This actually makes yabusame more difficult because the riders have less time to draw and shoot the arrow, even though the length of the yabusame riding course and also the distance between targets have remained largely the same since ancient times.

Image: Ryosuke Yagi on Flickr/CC BY-SA 2.0

As cool as yabusame looks and sounds, it is, after all, a sacred ritual where archery is performed along with other ceremonies, such as the prayer ceremony before the action starts and the victory ceremony when the competition is over. This is what defines yabusame as a truly unique cultural experience rather than just a sport.

Where to See

Image: Hetarllen Mumriken on Flickr/CC BY-SA 2.0

Yabusame is usually held during spring and autumn at a number of locations across Japan. Shrines are the most common venues for yabusame, where it is called yabusame shinji 流鏑馬神事. It is free for the public to attend but due to its popularity, getting there early is a must if you want a good spot to see the action (and take photos).

On some occasions, if you come to the venue the day before, you could even see the archers rehearsing for the real event. In Tokyo, among the popular spots to witness a yabusame displays are Meiji Jingu Shrine and Sumida Park in Asakusa. Outside of Tokyo, these are some of the famous places you can’t miss:-

1. Tsurugaoka Hachimangu Shrine, Kamakura 鶴岡八幡宮

Image: Yuki Shimazu on Flickr/CC BY-SA 2.0

Nothing beats watching yabusame in its birthplace, Kamakura, where Tsurugaoka Hachimangu Shrine was the place yabusame was first introduced and performed as an offering to the god of warriors Hachimangu in 1187.

There are two occasions when yabusame was performed at the shrine, one is during its annual main festival “Reitai-sai” 例大祭 on September 16 (by Ogasawara school), and the other is during Kamakura Matsuri 鎌倉まつり in April (by Takeda school).

Access: 10-minute walk from Kamakura Station 鎌倉駅 on the JR Yokosuka Line or Shonan Shinjuku Line.

2. Washibara Hachimangu Shrine, Tsuwano 鷲原八幡宮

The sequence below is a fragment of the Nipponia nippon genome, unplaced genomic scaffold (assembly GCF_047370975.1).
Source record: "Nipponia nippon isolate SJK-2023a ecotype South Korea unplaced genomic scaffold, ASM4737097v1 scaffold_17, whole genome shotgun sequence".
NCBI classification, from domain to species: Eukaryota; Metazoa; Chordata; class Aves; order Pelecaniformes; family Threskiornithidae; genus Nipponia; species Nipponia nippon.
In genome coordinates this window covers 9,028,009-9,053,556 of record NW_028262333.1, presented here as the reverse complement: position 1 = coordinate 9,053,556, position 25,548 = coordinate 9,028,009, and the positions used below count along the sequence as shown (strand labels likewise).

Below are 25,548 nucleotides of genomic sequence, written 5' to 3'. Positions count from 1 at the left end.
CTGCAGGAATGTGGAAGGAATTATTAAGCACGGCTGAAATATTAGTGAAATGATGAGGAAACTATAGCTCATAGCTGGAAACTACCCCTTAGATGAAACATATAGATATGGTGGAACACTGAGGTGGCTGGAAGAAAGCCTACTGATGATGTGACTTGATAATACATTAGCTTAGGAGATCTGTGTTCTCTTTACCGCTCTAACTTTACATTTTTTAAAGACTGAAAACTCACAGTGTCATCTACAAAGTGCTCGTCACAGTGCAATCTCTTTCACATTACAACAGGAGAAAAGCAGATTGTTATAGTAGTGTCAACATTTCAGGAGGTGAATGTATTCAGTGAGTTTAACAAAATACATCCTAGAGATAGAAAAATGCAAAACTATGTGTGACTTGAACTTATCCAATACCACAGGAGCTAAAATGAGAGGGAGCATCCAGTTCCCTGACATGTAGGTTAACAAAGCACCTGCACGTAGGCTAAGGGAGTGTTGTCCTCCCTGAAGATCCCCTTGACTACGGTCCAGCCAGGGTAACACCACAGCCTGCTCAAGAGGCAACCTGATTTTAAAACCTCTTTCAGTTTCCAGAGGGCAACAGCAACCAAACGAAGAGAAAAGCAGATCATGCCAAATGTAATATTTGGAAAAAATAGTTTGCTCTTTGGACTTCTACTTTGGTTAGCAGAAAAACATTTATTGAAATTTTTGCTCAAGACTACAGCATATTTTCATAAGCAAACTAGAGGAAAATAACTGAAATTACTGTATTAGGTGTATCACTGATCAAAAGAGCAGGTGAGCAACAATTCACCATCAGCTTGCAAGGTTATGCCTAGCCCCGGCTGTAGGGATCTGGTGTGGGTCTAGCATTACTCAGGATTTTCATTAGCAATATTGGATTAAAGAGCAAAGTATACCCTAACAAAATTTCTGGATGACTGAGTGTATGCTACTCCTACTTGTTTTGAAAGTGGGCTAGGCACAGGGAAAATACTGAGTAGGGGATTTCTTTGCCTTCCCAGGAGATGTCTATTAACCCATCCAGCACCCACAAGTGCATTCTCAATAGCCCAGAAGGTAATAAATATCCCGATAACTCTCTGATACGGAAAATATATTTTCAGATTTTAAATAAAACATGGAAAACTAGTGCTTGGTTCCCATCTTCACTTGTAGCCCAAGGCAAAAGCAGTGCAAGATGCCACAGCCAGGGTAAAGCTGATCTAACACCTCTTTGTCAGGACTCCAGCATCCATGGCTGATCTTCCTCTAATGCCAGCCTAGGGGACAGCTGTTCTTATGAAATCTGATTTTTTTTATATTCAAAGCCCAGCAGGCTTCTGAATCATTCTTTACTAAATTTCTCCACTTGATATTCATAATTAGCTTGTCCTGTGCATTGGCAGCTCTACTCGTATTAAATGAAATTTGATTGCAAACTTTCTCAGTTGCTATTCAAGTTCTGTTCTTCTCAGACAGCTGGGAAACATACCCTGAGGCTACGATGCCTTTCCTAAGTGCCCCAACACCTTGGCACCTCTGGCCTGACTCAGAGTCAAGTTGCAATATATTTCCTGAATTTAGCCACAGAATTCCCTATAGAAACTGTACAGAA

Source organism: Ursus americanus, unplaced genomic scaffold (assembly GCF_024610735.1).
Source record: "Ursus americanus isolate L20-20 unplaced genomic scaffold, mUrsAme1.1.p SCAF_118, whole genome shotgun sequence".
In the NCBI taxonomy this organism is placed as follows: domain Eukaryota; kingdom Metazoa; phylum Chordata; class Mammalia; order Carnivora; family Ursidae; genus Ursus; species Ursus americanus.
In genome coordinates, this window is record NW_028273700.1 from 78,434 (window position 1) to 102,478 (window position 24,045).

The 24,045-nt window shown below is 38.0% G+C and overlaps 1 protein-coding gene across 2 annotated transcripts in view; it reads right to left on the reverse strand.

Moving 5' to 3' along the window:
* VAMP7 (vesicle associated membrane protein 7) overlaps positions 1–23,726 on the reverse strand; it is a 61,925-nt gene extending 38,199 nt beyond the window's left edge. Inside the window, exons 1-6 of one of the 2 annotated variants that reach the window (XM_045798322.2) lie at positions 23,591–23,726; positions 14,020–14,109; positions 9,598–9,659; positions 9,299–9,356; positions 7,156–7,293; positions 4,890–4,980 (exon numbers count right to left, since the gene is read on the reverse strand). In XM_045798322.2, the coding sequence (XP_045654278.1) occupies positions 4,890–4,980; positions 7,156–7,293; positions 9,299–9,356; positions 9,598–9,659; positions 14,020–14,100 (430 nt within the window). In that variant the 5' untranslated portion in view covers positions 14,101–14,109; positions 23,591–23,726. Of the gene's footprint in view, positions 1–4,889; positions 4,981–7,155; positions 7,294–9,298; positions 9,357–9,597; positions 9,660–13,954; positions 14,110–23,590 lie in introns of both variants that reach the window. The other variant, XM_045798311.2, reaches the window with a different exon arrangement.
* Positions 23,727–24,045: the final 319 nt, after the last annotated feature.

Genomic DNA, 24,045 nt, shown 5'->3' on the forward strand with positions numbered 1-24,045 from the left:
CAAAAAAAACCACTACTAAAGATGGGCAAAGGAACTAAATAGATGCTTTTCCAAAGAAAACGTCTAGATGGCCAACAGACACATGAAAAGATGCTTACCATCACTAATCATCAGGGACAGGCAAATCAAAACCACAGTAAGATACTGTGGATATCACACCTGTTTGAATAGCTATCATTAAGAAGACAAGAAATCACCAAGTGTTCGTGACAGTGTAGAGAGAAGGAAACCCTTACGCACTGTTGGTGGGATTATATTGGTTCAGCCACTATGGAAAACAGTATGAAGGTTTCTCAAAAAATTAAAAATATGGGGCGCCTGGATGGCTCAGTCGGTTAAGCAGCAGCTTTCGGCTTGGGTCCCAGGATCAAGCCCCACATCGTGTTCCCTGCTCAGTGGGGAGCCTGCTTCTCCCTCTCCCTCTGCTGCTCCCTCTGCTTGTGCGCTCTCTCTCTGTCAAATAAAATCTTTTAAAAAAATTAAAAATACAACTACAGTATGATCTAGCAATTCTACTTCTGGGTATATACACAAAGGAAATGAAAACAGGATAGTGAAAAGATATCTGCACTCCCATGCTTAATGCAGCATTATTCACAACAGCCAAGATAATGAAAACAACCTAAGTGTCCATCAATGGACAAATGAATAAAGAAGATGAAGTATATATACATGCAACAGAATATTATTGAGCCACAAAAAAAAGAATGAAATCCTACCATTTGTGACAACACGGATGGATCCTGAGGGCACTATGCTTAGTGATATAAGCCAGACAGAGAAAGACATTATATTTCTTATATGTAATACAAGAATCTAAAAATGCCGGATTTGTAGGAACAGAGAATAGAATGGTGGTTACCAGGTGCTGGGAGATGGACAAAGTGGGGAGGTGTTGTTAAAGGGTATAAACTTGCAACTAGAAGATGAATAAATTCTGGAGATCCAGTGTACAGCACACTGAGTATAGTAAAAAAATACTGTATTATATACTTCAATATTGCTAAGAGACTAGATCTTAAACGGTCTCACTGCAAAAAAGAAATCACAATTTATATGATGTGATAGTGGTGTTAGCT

Image: Rururu Rutsu on Flickr/CC BY-SA 2.0

Despite being a remotely located old castle town in Shimane Prefecture, Tsuwano is famous for its yabusame shinji which is held in accordance with an ancient ritual, on the only remaining original yabusame riding ground in Japan.

It is held on the second Sunday of April, a time when the sakura trees are usually in full bloom. The contrast between the delicate cherry blossoms and the vigorous yabusame really makes the event more enjoyable. There will also be Kagura (Shinto theatrical dance) performances not far from the shrine after the yabusame display, be sure to check that out too!

Time: 11 am (rituals start 10:30 am) and 2 pm

Access: 10 minutes by bus from JR Tsuwano Station 津和野駅. Free shuttle bus service is available on the event day.

3. Zushi Beach, Zushi 逗子海岸

Held in November every year, the yabusame display in the city of Zushi is a little unusual compared to other yabusame events at shrines, but you get to watch the archers in action with a sandy beach as the backdrop, which is absolutely enchanting.

Before the yabusame, there is a procession of samurai and other participants starting from Kameoka Hachimangu Shrine 亀岡八幡宮 through the Zushi Ginza shopping street and finally to the beach. Since Zushi Beach is not far from the US Naval Base in Yokosuka, you might see some foreigners taking part in the event too!

Time: 10:20 a (parade), 12:30 pm (taiko performance), 1 pm (yabusame)

Access: 15-minute walk from Zushi Station 逗子駅 on the JR Yokosuka Line or Shonan Shinjuku Line. Kameoka Shrine is 3 minutes on foot from Zushi Station.


Kyla HS
Kyla HS
A student, part-time translator and writer. I like anime, Jpop and Jrock in general but ultimately, I love to travel and often spend most of my expenses on food.